As I mentioned, Grampa had nine siblings: four sisters, two older and two younger; and four brothers, one older and three younger. There are some notes in the photo album about marriages and children, and I calculate that these ten children only had about fourteen children of their own, one of whom died a few days after birth. That’s quite a change in fertility in one generation. It appears that three of the children never married, one being his older brother, Henry, who was born crippled. An album note mentions that the villagers raised money to buy Henry a wheelchair.

The second oldest sister, Alice, immigrated to Montreal a year or two after Grampa migrated, and it appears that they remained quite close until she died months before I was born in 1947, when she would have been 77 years old. Alice was a cook who at some point in time worked in Vienna, Austria. She married a Montrealer, and it seems that they either owned or rented a summer place in Maine for several summer as there are a number of album pictures that spanned several years of my Dad visiting her in Maine, including this one.

My Dad and Aunt Alice

My dad and his Aunt Alice

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7 Responses to GGJ, Continued

  1. Mara says:

    Wow, this is quite a bit of information you have. All the photos in my paternal grandmother’s possession came without notes and when I once asked her about all the people in the photos (when she was still ‘with us’), she didn’t have a clue who most of them were! I’ve heard one of my aunts is in possession of a proper photo album now (inherited from my grandmother), and I can’t wait to look through it and to find out more!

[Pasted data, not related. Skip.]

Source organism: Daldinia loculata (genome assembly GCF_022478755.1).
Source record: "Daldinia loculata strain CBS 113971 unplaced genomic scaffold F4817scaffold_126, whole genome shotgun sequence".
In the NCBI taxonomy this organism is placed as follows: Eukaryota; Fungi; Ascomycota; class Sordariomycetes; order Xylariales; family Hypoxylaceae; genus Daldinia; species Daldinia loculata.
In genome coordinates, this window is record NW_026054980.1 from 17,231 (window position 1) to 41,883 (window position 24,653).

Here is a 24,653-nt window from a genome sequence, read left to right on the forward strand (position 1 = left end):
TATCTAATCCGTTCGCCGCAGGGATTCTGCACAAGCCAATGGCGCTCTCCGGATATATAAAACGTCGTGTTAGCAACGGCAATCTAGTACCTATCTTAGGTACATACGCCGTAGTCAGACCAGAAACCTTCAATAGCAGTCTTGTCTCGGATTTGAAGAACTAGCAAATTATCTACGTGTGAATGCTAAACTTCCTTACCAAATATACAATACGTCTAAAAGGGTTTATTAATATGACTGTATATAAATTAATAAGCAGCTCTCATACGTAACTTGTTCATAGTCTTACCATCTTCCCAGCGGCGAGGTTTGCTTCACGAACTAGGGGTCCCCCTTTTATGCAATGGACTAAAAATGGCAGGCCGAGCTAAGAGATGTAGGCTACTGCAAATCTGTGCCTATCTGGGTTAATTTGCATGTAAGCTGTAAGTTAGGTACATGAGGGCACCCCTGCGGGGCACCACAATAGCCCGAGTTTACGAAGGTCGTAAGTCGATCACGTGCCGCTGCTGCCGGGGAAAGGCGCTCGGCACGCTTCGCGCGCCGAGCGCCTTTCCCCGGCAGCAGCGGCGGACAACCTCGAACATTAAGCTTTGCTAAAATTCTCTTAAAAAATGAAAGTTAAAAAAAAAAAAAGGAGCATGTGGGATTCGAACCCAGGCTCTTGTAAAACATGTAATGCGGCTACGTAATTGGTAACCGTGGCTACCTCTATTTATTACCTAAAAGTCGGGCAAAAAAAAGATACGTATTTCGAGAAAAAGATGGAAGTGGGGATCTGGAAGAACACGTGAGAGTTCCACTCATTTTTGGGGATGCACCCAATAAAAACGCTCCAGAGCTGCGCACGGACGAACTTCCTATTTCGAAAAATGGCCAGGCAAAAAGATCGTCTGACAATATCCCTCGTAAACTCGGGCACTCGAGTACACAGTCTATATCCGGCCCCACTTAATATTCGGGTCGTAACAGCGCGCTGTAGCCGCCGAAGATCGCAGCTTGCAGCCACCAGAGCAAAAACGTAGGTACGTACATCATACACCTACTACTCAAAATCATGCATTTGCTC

2. KGMom says:

    Several comments–must be a family history bug out there biting us bloggers.
    Love the photo of Grampa in the greenhouse. The photo shows wonderfully strong arms–as many in that day would have had when manual labour (spelling just for you) would have been necessary and more common.
    And I love that with a little digging, family nuggets can be excavated.

  3. Judy says:

    I just love family histories.
    It certainly puts every day life into perspective.
    None of us just ‘appeared’, we came from someone and somewhere.
    Much to ponder.

  4. Ginnie says:

    It’s interesting to note that living was so much more basic in those days and yet you can just feel the serenity coming through in those pictures…especially in the green house. Makes you wonder if “progress” is all it’s touted to be ???

  5. Bernie says:

    I think this is wonderful, it encourages me to start to do some research on my own family…..:-)Hugs

  6. Diana says:

    You were fortunate to get so many facts AC. And grandpa was quite good looking!
    Love Di ♥

  7. Lorna says:

    These last three posts are amazing. I knew your Christmas-version of the house was lovely in its entirety, but the individual photos are very impressive. And don’t even get me started on how evocative your B & W photos are!